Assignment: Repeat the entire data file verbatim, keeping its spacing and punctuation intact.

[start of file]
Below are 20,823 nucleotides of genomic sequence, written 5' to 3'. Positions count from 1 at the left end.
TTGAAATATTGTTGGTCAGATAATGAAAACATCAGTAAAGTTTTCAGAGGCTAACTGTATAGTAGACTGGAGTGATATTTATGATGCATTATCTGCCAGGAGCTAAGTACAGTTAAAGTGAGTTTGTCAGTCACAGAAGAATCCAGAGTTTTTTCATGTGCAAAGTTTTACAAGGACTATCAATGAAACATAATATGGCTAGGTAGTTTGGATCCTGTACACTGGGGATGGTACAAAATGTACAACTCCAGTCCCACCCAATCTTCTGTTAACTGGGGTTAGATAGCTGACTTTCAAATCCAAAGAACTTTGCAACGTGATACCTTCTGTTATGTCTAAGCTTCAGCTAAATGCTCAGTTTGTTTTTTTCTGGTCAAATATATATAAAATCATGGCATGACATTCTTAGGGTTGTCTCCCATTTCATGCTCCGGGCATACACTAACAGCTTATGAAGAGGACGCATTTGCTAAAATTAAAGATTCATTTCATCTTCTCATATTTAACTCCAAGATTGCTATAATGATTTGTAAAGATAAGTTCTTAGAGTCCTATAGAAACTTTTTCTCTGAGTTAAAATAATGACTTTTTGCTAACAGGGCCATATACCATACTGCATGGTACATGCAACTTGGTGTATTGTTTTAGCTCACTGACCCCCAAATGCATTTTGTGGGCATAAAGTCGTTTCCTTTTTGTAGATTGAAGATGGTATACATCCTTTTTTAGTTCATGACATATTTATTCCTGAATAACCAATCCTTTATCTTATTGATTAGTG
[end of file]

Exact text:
Below are 20,823 nucleotides of genomic sequence, written 5' to 3'. Positions count from 1 at the left end.
TTGAAATATTGTTGGTCAGATAATGAAAACATCAGTAAAGTTTTCAGAGGCTAACTGTATAGTAGACTGGAGTGATATTTATGATGCATTATCTGCCAGGAGCTAAGTACAGTTAAAGTGAGTTTGTCAGTCACAGAAGAATCCAGAGTTTTTTCATGTGCAAAGTTTTACAAGGACTATCAATGAAACATAATATGGCTAGGTAGTTTGGATCCTGTACACTGGGGATGGTACAAAATGTACAACTCCAGTCCCACCCAATCTTCTGTTAACTGGGGTTAGATAGCTGACTTTCAAATCCAAAGAACTTTGCAACGTGATACCTTCTGTTATGTCTAAGCTTCAGCTAAATGCTCAGTTTGTTTTTTTCTGGTCAAATATATATAAAATCATGGCATGACATTCTTAGGGTTGTCTCCCATTTCATGCTCCGGGCATACACTAACAGCTTATGAAGAGGACGCATTTGCTAAAATTAAAGATTCATTTCATCTTCTCATATTTAACTCCAAGATTGCTATAATGATTTGTAAAGATAAGTTCTTAGAGTCCTATAGAAACTTTTTCTCTGAGTTAAAATAATGACTTTTTGCTAACAGGGCCATATACCATACTGCATGGTACATGCAACTTGGTGTATTGTTTTAGCTCACTGACCCCCAAATGCATTTTGTGGGCATAAAGTCGTTTCCTTTTTGTAGATTGAAGATGGTATACATCCTTTTTTAGTTCATGACATATTTATTCCTGAATAACCAATCCTTTATCTTATTGATTAGTG